- Incorporate spices into your diet to fire up the metabolism and get your digestion back on track. Think warming spices like ginger, turmeric and cinnamon.
- Enlist the help of your family and friends. Don’t over exert yourself in the first few weeks. Reach out to a trusted group of individuals to help. Maybe it’s your own mother that prepares the turmeric milk and kheer, a rice pudding dish, and brings it to you warm in the hospital or on an afternoon at your house.
- Creating a sanctuary for bonding and recovery is essential in the first six weeks after birth. Treasure this time before responsibilities creep their way back into your life to take care of yourself and your baby. Focus on creating healthy habits rather than fasting or overdoing it physically trying to lose the baby weight. Taking long warm showers and partaking in a massage with sesame or coconut oil is a good ritual to incorporate into your morning routine. Meditate, sit in the sun and avoid too much mental stimulation if at all possible. Pass up drinking alcohol or other forms of stimulants like coffee, tea and nicotine until this period has passed.
- If you allow your body time, nature will begin to take its course.
Here are two delicious recipes that will naturally aid your body in its recovery and help establish that vata balance we desire immediately after childbirth.
Postpartum Turmeric Milk
Inspired by “All-Healing Turmeric Milk” from Everyday Ayurveda Cooking for a
Calm, Clear Mind.
Drink this turmeric based beverage hot combined with warming spices and healthy fat to support the digestive system. Nursing mothers enjoy a wealth of benefits from the incorporation of this ancient spice as it will boost the immune system and fight inflammation all the while promoting lactation and acting as a natural detoxifier. This beautiful golden “latte” can also be consumed anytime hormones are making you feel out of sorts.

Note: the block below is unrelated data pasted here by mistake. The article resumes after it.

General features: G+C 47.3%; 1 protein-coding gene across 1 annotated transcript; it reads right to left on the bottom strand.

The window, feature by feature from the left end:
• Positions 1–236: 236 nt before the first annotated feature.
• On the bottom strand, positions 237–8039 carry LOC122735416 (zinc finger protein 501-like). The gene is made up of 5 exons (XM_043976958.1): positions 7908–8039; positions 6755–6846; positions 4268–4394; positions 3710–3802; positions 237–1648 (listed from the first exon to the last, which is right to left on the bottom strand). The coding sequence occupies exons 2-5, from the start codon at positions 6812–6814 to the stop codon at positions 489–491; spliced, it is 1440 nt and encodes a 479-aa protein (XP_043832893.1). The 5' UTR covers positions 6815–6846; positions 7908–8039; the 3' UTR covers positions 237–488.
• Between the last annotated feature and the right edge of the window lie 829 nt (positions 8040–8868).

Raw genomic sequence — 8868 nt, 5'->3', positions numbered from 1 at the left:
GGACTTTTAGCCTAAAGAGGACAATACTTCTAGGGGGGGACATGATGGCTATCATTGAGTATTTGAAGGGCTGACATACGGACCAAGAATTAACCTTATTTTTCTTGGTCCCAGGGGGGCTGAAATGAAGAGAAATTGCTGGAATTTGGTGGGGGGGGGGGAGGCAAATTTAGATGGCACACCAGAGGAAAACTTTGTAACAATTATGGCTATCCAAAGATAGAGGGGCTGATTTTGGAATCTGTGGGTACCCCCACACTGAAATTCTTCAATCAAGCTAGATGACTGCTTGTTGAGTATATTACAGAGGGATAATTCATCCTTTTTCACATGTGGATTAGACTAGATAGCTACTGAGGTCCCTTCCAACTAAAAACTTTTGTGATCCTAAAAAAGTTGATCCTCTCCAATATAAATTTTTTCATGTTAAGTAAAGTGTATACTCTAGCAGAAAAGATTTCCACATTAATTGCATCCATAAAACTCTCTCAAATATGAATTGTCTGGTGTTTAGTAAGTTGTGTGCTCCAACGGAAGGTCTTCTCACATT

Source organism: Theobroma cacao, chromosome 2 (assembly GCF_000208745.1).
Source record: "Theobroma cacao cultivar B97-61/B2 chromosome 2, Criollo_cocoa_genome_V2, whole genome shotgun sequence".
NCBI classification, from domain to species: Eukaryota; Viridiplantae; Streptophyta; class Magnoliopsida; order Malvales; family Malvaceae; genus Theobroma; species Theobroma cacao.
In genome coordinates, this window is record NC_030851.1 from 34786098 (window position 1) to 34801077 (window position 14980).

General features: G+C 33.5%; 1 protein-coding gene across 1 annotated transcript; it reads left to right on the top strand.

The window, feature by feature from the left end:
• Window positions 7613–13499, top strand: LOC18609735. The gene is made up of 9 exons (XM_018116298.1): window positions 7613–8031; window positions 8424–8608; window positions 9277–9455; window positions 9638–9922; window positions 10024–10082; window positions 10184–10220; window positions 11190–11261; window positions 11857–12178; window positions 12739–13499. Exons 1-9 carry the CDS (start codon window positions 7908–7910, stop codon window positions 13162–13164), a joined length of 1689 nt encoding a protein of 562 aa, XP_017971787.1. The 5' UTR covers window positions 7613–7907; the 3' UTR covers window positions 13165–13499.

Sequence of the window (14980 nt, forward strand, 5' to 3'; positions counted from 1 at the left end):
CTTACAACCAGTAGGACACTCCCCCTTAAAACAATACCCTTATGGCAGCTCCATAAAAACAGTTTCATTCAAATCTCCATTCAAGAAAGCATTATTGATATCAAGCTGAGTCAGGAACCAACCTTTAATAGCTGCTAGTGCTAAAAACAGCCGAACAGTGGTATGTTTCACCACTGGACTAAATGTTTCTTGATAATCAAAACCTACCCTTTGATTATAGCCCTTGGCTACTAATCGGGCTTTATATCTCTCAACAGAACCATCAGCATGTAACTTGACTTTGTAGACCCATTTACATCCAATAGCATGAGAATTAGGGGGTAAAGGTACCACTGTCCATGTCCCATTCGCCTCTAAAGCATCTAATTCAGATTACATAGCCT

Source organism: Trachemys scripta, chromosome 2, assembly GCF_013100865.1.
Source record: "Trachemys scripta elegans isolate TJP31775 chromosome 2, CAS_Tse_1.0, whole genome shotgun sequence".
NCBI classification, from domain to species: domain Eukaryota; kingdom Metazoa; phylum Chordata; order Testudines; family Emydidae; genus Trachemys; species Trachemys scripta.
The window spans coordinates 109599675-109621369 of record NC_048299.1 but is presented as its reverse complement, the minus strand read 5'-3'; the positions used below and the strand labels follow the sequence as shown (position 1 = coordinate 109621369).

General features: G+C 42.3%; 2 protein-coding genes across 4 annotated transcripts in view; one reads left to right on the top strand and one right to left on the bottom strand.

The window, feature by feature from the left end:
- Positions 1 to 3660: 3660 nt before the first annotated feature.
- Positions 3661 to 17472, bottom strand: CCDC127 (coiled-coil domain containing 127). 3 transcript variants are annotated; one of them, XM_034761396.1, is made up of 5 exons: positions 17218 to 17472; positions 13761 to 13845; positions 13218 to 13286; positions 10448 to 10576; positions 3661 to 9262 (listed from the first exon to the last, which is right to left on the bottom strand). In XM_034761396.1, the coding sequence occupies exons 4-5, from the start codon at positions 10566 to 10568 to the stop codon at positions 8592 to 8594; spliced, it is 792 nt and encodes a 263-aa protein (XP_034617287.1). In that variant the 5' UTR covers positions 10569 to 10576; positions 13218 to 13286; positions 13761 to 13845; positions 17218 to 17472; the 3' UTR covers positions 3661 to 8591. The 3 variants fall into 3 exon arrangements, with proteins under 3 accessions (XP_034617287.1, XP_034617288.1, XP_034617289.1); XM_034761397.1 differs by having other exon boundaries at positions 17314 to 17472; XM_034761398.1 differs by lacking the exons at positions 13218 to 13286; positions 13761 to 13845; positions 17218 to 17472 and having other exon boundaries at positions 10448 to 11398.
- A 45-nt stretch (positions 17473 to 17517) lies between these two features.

Makes 1 serving.
1 cup organic almond milk
1 tsp ground turmeric
½ tsp ground ginger
¼ tsp ground cinnamon
1 tsp ghee
½ to 1 tsp maple syrup
generous pinch of black pepper
In a small saucepan, warm the milk uncovered over medium-high heat for 2–4
minutes, or until you see steam rising out of the pan. Add the remaining
ingredients and whisk by hand, or with an immersion blender until combined.
Pour into a mug, and drink immediately.
Postpartum Kheer (Rice Pudding)
Inspired by Spring Kheer from The Everyday Ayurveda Cookbook
Kheer is the most effective when consumed several times per day in the first three days after birth. When friends and family question how they can help, ask them to prepare this wonderfully comforting dish and bring it to you warm. The carbohydrates in the rice will help your body rebuild the tissue, while the spices will ignite your metabolism. In addition, the incorporation of molasses will increase your iron levels and acts as a natural stool softener, something new mothers will appreciate.
Makes 2 servings.
1 cup cooked basmati rice
1 ¾ cups almond milk
2 Tbsp ghee
1-inch piece fresh ginger root, grated
½ tsp ground cinnamon
¼ tsp black pepper
¼ tsp cardamom powder
pinch of saffron thread
¼ cup Blackstrap molasses
Warm the rice, almond milk, ghee and spices in a small pot over medium heat.
Partially cover the pot, with the lid slightly ajar, and simmer on low heat for 15
minutes. Remove from heat. Stir in the molasses and serve warm.